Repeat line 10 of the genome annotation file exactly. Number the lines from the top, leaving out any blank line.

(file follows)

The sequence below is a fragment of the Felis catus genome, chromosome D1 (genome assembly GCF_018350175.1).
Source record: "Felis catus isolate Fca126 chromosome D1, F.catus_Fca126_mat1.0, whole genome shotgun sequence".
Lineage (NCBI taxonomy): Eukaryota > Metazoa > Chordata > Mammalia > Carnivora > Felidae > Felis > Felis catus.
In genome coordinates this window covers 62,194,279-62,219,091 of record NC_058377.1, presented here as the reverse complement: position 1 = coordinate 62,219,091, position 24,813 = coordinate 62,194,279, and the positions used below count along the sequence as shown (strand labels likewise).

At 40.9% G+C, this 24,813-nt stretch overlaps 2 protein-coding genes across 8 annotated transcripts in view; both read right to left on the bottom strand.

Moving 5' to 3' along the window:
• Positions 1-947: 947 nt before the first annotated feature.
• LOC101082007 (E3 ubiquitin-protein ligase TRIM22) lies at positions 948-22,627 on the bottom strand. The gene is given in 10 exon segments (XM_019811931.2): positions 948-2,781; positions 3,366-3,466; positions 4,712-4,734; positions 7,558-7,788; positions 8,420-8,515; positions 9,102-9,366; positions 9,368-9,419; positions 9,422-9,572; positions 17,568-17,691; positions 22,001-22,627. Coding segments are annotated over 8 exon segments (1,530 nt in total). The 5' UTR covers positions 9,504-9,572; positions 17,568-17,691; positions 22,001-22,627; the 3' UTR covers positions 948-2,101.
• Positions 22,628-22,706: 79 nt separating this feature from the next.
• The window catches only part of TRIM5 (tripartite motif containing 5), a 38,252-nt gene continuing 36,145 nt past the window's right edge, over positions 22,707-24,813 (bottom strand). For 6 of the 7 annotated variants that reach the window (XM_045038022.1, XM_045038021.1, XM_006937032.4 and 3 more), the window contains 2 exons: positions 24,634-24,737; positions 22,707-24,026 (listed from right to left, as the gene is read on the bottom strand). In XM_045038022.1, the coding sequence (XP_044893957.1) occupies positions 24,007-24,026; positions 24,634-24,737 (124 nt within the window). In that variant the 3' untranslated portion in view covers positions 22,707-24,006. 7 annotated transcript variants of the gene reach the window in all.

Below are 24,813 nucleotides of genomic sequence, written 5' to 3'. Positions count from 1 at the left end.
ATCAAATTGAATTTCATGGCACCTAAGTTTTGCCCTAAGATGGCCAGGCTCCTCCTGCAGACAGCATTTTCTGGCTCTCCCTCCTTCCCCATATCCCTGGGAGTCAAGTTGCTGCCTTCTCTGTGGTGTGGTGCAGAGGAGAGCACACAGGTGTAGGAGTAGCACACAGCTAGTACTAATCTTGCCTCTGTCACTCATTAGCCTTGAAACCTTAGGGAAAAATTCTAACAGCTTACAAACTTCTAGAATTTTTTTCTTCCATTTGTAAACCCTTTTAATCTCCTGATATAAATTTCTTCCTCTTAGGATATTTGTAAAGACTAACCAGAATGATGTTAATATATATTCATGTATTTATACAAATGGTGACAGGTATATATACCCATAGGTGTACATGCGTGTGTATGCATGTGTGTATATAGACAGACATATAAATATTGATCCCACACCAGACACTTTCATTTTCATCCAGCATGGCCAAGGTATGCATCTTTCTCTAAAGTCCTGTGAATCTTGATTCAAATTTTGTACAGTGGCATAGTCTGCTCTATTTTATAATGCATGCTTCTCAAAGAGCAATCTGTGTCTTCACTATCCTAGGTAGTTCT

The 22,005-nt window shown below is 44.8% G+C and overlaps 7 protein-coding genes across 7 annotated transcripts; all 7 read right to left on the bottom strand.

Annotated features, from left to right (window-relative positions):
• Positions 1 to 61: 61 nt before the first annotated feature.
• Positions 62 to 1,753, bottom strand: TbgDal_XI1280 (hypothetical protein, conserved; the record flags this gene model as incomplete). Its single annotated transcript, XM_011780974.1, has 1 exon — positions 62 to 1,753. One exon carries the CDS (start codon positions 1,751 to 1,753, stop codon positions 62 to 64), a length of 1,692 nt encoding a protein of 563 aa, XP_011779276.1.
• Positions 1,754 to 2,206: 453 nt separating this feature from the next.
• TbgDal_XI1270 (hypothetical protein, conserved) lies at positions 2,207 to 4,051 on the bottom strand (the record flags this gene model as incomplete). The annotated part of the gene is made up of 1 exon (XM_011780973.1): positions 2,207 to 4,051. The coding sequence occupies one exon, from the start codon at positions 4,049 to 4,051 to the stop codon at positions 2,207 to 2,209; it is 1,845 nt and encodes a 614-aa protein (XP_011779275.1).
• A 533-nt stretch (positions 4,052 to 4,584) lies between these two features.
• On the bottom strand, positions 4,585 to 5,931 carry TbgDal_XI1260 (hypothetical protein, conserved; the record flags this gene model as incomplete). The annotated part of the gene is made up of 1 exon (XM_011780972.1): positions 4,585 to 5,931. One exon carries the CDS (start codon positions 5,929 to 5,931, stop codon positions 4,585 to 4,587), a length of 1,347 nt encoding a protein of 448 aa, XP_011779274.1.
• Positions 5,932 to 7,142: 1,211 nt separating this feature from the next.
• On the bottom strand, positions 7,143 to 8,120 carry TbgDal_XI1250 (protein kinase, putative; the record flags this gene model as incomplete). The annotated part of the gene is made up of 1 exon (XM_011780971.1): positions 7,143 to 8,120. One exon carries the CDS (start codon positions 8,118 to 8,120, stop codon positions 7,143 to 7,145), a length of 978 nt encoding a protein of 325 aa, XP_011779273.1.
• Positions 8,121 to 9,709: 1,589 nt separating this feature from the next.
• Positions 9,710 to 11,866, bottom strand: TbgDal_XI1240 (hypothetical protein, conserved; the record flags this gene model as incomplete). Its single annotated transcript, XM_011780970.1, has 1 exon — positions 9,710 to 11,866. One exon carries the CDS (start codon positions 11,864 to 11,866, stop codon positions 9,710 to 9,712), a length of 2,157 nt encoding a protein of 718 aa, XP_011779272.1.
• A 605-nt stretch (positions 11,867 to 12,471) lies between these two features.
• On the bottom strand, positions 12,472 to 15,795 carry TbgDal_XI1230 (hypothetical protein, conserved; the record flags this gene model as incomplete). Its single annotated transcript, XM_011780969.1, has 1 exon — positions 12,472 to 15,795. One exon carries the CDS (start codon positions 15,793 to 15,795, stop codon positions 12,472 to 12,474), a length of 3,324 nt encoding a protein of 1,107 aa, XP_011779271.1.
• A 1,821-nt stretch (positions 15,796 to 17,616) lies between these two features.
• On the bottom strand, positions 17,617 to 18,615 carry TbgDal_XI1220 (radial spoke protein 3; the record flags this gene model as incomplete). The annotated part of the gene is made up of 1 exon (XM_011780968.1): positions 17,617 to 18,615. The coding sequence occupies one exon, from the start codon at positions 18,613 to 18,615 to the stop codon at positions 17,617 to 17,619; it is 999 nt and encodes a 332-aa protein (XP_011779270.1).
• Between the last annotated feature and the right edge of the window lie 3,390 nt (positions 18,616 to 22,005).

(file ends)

• The window catches only part of TRIM5 (tripartite motif containing 5), a 38,252-nt gene continuing 36,145 nt past the window's right edge, over positions 22,707-24,813 (bottom strand). For 6 of the 7 annotated variants that reach the window (XM_045038022.1, XM_045038021.1, XM_006937032.4 and 3 more), the window contains 2 exons: positions 24,634-24,737; positions 22,707-24,026 (listed from right to left, as the gene is read on the bottom strand). In XM_045038022.1, the coding sequence (XP_044893957.1) occupies positions 24,007-24,026; positions 24,634-24,737 (124 nt within the window). In that variant the 3' untranslated portion in view covers positions 22,707-24,006. 7 annotated transcript variants of the gene reach the window in all.